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her, and became unfit to advance her interests, were laid in the grave by a resistless hand.

“Look at the space covered by these fulfilled predictions—Egypt, Assyria, Babylon, the empire of Cyrus, and of Alexander and Rome, Judea and its peculiar people, with all their strange, deathless history, and all the lands and people bordering upon that land; and since the coming of the Son of God, the church in all lands, and that great usurpation, or parody of the church, the shadow it should cast on the depravity of man, and the malignity of the Devil. Take these from the map of the world, and what would be left? Take these from human history, and what would history be? It is most manifest that the central current of human history has flowed over these lands, and through these channels of national life. Then the broad, stupendous fact is, that all these vast affairs have been moulded and controlled by the spirit and power of prophecy. In the path of that prophecy lie the graves of these greatest of earthly powers and dominions, speaking in eloquent death and ruin to all coming generations. It is the march of God through the ages we see thus opened before our eyes, and the graves of nations, and the tombs of cities are the luminous steps of his course and his judgments, where the light of his presence still lingers. What is a man, a city, a nation, in the presence of such a God, and in the way of his purposes ? What is there that stands safe, and has charter to life and continuance in the coming ages, but his church, and whatsoever shall minister to her glory and expansion ? Who is safe but within her? From God she came—to heaven she is bound—like the ark of Noah, bearing all of life that is to live from the old world to the


Great God, whose universal sway
The known and unknown worlds obey,
Now give the kingdom to thy Son;
Extend his power, exalt his throne.
Thy sceptre well becomes his hands;
All heaven submits to his commands;
His justice will avenge the poor,

And pride and rage prevail no more.

With power he vindicates the just,
And treads the oppressor in the dust;
His worship and his fear shall last,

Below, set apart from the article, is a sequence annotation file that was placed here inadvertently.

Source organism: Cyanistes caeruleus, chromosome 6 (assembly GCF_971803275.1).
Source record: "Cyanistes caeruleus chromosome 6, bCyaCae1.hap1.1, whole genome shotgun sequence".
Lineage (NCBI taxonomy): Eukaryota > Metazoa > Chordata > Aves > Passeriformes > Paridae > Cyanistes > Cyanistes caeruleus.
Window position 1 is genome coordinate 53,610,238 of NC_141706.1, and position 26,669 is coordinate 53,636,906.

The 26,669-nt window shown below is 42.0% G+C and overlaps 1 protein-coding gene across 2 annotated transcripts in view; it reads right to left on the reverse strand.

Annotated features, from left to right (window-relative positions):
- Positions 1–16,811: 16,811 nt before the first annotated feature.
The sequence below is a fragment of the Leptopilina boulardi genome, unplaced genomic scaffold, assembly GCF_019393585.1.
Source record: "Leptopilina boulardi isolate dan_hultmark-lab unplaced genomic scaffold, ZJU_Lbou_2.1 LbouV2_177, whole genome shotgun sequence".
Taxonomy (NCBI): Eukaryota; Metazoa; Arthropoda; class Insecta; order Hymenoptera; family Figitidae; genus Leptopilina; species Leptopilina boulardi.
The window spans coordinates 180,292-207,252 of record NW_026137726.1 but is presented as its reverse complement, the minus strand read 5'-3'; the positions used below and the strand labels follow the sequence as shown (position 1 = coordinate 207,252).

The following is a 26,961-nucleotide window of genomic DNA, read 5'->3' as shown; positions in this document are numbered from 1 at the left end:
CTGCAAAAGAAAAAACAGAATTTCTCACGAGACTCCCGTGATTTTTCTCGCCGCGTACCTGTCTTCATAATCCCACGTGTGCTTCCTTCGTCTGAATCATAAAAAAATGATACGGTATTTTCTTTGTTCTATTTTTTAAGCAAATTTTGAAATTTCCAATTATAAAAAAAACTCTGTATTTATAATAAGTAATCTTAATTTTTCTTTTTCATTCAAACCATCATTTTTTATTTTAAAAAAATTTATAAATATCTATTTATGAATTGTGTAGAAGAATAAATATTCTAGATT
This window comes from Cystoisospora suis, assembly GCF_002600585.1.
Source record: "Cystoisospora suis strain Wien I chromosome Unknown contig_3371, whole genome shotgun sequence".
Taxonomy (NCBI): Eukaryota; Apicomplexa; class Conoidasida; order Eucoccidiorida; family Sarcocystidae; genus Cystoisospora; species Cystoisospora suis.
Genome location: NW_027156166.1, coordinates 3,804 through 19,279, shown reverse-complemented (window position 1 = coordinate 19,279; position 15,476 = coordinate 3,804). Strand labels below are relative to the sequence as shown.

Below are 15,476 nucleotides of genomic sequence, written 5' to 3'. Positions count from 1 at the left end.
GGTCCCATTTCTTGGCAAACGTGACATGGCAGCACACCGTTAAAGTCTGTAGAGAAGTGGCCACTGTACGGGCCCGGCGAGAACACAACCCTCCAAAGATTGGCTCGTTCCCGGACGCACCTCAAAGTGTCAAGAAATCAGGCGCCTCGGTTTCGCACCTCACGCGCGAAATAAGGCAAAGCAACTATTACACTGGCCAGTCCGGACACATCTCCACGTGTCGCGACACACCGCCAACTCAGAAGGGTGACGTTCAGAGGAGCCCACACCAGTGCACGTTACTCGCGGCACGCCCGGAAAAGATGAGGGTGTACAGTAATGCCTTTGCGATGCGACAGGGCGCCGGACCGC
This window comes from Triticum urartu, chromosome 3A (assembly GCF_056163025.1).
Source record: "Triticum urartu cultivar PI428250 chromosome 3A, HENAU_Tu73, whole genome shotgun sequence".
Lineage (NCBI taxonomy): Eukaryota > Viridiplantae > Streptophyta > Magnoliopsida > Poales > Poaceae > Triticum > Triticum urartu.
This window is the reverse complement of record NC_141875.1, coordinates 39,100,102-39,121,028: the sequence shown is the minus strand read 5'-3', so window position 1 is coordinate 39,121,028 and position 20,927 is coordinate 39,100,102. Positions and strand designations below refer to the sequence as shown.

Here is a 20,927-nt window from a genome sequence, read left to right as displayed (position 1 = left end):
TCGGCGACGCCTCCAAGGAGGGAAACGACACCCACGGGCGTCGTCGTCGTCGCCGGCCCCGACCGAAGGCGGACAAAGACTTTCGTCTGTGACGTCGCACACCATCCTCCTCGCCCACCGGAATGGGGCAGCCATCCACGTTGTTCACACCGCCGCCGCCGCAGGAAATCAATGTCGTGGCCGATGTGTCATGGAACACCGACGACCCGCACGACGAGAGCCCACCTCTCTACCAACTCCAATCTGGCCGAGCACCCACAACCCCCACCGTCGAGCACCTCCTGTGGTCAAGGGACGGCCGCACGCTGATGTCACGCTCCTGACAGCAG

'Till hours, and years, and time be past.

As rain on meadows newly mown,
So shall he send his influence down;
His grace on fainting souls distils,
Like heavenly dew on thirsty hills.
The heathen lands, that lie beneath
The shades of overspreading death,
Revive at his first dawning light;
And deserts blossom at the sight.
The saints shall flourish in his days,
Dressed in the robes of joy and praise;
Peace, like a river, from his throne
Shall flow to nations yet unknown.





Of all possible exercises of faith, implicit faith in this decree of God, and in this commission of his church, is the most noble, because the objects of it, the heathen and the uttermost parts of the earth, are invisible --out of sight-distant—unworthy in them

selves considered-indifferent, and even opposed to the requisitions and character enjoined by the gospel. It is written, “ blessed are they who, having not seen, nevertheless believe.” And Abraham is the father and pattern of all believers, because he obeyed, and he went out not knowing whither he went. He hoped against hope. Therefore sprung there of one, and him as good as dead, as many as the stars of the sky in multitude, and as the sand which is by the seashore innumerable.

Of all the manifestations of such implicit obedience now possible to the believer, a faithful, persevering, and zealous compliance with this will of God is the most grateful and emphatic manifestation of the spirit and temper of a loving child, a devoted servant, a loyal subject, and a valiant and successful soldier. And the reasons are these; because this obedience is rendered against the interposing claims of self, and kindred, and home, and church, and country; because it is exhibited in the midst of unbelieving and perhaps opposing friends, and of too many unbelieving and lukewarm professors of religion. “Ye are my friends if ye do whatsoever I command you,” and in

“That great, that awful day, When man to judgment wakes from clay," he that, in this life, hath forsaken father or mother, or houses, or lands, or fortune, or the favour of men; yea, who has given even a cup of cold water for Christ's sake and the gospel's, shall receive an hundredfold, and be encircled with a crown of righteousness, amidst the welcoming plaudit of his approving King and Judge. “Hath the Lord as great delight in burnt-offerings and sacrifices, as in obeying the voice of the Lord ? Behold, to obey is better than sacrifice, and to hearken than the fat of rams. For rebellion is as the sin of witchcraft, and stubbornness is as iniquity and idolatry. Because thou hast rejected the word of the Lord, he hath also rejected thee.”

“The man that offers humble praise,

Declares my glory best;
And those that tread my holy ways,

Shall my salvation taste.”

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